US gov’t developed video game to help foreign nations fight ‘disinformation’: memo – LifeSite

(LifeSiteNews) – A State Department memo sent to American embassies and missions encourages them to promote a computer game developed with taxpayer money designed to “inoculate” people from “disinformation.”

The memo announcing “Cat Park – A New Online Game to Inoculate Youth Against Disinformation” was distributed October 31 and first obtained by America First Legal and reviewed by the Foundation for Freedom Online (FFO).

Cat Park players spread “misinformation” about a city’s development of a cat park at the behest of a billionaire who wants to buy land at low prices before “repenting” of providing “disinformation.”

According to the memo, the game “inoculates players against real world disinformation by showing how sensational headlines, memes, and manipulated media can be used to advance conspiracy theories and incite real-world violence.” GEC launched the game on social media last month to coincide with the United Nations Educational, Scientific and Cultural Organization’s (UNESCO) Global Media and Information Literacy Week, and players are expected to be age 15 and older.

The game works by using “inoculation theory,” or exposing people to “mild disinformation” for them to be “immune” from it. “Much as vaccinations work by exposing subjects to an innocuous strain of a virus in order to trigger an immune response, empirical studies indicate that the controlled experience of responding to disinformation through a game can build cognitive resistance to disinformation in the real world,” the GEC memo states. “This concept is also known as ‘pre-bunking.’”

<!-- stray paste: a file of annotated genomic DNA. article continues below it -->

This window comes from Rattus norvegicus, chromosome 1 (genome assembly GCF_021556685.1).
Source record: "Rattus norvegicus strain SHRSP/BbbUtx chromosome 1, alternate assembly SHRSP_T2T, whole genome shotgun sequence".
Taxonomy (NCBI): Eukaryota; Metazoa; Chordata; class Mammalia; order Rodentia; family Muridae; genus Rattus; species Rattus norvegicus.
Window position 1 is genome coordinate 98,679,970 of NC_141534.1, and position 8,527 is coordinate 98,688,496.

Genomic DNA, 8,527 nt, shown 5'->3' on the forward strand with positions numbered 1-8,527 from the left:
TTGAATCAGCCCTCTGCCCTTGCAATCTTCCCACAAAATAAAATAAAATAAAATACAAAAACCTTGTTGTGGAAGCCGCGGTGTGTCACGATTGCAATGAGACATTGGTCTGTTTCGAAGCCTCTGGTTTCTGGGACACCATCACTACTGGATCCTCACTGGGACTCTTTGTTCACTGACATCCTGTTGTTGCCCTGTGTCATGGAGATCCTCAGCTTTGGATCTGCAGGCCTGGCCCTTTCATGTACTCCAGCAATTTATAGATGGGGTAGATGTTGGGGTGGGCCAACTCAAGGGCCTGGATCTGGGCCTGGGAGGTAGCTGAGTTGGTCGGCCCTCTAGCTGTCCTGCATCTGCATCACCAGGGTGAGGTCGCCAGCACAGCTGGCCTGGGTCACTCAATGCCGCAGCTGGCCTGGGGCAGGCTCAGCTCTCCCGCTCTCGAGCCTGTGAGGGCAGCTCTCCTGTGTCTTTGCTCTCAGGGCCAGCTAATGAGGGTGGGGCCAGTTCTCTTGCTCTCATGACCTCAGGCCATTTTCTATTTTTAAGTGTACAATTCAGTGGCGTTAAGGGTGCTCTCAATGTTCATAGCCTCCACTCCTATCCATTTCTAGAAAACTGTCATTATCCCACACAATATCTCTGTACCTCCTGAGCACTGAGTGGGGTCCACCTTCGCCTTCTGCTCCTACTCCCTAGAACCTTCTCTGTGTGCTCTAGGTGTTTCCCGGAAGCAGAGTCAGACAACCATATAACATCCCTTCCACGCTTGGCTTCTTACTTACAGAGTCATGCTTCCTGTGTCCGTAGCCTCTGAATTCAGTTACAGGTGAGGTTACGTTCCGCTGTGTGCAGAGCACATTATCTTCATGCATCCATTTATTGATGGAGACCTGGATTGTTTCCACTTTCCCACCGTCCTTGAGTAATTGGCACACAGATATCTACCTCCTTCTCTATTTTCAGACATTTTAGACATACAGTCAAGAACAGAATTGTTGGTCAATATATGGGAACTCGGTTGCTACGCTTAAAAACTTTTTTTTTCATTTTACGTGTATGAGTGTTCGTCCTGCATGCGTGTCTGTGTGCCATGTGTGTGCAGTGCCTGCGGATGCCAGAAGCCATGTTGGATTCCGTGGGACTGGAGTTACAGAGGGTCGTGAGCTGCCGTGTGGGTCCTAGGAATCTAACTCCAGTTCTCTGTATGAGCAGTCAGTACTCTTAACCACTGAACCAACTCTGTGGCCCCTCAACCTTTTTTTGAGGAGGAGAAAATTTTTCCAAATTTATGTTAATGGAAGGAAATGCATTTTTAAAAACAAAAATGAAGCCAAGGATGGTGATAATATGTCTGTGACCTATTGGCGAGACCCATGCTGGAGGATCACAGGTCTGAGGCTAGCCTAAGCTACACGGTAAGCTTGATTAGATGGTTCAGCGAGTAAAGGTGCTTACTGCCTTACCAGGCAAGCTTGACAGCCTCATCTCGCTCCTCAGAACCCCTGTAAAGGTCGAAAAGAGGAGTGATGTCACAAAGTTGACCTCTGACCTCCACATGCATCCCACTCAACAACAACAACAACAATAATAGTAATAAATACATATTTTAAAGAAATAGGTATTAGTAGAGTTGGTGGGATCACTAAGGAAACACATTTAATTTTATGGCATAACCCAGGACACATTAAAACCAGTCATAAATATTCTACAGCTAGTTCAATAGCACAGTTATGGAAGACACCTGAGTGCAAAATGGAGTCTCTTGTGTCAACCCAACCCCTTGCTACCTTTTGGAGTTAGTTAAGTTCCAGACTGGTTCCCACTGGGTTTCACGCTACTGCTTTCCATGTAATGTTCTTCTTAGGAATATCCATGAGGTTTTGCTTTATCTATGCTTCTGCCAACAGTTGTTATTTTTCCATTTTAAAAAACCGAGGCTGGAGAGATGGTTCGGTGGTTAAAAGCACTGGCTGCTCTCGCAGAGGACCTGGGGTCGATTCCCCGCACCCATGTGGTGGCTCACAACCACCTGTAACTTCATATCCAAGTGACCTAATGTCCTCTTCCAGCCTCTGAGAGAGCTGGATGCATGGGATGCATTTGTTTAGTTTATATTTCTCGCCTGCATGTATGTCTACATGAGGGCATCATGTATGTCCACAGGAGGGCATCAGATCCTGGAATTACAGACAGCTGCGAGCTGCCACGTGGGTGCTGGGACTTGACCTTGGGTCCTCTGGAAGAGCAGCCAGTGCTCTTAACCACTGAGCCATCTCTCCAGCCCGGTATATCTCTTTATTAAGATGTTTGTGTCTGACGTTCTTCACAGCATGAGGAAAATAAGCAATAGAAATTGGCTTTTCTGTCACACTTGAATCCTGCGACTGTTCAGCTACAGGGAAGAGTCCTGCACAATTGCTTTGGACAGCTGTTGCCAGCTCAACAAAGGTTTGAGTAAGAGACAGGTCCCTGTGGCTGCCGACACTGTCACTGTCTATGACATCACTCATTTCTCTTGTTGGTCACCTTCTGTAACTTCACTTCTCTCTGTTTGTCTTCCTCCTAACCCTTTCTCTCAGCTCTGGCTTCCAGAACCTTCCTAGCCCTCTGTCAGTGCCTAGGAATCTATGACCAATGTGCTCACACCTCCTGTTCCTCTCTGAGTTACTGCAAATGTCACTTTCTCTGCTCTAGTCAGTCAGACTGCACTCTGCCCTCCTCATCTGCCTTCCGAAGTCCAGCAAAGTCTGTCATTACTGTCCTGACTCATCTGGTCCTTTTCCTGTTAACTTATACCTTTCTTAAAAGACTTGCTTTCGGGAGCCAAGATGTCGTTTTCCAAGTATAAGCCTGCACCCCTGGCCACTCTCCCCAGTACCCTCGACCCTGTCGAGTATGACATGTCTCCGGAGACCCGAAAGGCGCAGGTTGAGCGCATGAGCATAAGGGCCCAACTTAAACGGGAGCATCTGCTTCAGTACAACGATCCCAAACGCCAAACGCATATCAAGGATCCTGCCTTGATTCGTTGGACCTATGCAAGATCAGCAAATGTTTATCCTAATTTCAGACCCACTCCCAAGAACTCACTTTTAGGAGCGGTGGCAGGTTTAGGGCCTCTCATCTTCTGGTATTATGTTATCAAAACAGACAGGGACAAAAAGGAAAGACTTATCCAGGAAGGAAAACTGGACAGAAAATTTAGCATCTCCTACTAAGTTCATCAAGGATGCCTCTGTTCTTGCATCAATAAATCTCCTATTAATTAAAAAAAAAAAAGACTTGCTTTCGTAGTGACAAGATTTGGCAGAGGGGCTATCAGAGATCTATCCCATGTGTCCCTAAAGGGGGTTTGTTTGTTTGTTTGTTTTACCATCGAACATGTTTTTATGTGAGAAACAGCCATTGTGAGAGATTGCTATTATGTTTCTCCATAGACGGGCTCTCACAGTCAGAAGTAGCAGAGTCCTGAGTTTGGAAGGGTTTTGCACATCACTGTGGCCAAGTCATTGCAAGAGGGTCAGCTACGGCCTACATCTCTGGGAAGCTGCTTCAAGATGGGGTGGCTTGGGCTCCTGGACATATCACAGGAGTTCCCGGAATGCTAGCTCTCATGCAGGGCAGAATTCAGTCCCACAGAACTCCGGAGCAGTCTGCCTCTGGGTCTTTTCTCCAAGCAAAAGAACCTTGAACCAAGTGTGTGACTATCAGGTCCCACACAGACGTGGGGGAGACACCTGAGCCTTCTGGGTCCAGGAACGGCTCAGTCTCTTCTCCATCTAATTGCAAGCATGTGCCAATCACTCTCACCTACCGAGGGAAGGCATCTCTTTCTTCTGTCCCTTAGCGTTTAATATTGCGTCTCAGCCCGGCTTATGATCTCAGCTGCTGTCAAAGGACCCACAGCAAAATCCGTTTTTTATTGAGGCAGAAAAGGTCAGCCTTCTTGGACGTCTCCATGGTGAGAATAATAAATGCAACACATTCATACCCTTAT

The game was developed with taxpayer dollars by the State Department’s Global Engagement Center (GEC) and the U.S. Embassy The Hague, in conjunction with the University of Cambridge’s “Social Decision-Making Lab.” The lab’s website says that it seeks to “inoculate” people from what it considers “online misinformation and manipulation,” and the memo cites research conducted by the lab that indicates Cat Park players are “19 percentage points more likely than a control group to spot disinformation and 15 percentage points less likely to want to share disinformation after playing.”

Publications issued by the lab also tend to target conservative views, according to FFO. One publication discusses “disinformation” related to COVID jab safety, and another discusses “disinformation” related to “denying” the results of the 2020 U.S. elections. Sander van der Linden, head of the lab, also advocated for a “psychological vaccine against fake news” after Brexit, Just The News reported.

The final frame of the game includes a link to the “Inoculation.Science” website, maintained by Cambridge and the University of Bristol in England. Included on the website are a series of “handbooks” dealing with inoculation theory, including one designed to combat “misinformation” related to COVID jabs.

The State Department’s memo encouraged American embassies and missions to hold public events promoting Cat Park with social media influencers, journalists, educators, and government officials. The memo also prompts the embassies and missions to try to get Cat Park adopted by local schools, including promoting the game’s use in functional English lessons. At least two U.S. diplomatic outposts have already begun promoting the game.